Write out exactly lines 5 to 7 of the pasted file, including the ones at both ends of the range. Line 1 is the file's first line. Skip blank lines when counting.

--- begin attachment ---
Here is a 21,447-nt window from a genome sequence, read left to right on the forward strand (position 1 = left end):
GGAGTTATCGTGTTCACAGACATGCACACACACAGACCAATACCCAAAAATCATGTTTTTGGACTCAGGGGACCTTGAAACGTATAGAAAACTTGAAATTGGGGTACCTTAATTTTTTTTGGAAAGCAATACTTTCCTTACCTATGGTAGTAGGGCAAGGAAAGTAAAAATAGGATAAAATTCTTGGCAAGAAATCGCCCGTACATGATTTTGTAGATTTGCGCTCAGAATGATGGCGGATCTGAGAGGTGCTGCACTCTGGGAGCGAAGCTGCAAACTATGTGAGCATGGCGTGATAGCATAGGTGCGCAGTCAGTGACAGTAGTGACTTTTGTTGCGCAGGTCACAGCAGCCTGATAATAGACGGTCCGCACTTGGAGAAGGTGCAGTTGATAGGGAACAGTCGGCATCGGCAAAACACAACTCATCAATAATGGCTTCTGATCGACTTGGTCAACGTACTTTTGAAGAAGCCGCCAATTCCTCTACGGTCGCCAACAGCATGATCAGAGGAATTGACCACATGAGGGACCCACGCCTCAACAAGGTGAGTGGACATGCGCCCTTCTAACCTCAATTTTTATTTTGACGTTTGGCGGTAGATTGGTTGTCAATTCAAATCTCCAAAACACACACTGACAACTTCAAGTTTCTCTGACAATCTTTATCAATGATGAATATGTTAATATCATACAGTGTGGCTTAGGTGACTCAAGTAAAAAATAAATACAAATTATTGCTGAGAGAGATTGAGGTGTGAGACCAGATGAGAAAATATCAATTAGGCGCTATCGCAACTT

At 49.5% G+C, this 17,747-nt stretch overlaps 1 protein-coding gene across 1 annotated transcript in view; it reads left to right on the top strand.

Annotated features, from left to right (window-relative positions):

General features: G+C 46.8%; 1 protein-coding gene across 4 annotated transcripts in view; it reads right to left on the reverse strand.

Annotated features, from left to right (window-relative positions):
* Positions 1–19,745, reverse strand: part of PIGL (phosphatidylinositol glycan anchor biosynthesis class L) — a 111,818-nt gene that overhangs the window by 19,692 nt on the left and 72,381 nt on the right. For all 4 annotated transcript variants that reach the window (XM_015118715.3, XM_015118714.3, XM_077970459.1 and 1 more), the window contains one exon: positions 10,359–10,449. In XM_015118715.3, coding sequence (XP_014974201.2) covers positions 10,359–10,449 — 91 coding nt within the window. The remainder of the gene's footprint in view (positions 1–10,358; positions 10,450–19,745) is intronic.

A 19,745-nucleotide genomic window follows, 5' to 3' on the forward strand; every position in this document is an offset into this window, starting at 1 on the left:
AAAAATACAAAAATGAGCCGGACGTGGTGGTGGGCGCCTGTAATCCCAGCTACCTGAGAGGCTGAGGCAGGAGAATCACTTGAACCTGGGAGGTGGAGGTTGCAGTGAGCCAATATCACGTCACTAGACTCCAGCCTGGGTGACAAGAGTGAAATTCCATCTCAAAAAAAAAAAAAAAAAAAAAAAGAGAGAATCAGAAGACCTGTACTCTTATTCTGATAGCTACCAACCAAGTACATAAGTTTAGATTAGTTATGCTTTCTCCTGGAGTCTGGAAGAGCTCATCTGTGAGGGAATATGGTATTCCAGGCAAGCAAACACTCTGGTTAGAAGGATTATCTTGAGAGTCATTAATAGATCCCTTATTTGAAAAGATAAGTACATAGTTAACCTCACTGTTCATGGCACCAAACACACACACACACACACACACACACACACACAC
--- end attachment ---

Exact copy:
General features: G+C 46.8%; 1 protein-coding gene across 4 annotated transcripts in view; it reads right to left on the reverse strand.

Annotated features, from left to right (window-relative positions):
* Positions 1–19,745, reverse strand: part of PIGL (phosphatidylinositol glycan anchor biosynthesis class L) — a 111,818-nt gene that overhangs the window by 19,692 nt on the left and 72,381 nt on the right. For all 4 annotated transcript variants that reach the window (XM_015118715.3, XM_015118714.3, XM_077970459.1 and 1 more), the window contains one exon: positions 10,359–10,449. In XM_015118715.3, coding sequence (XP_014974201.2) covers positions 10,359–10,449 — 91 coding nt within the window. The remainder of the gene's footprint in view (positions 1–10,358; positions 10,450–19,745) is intronic.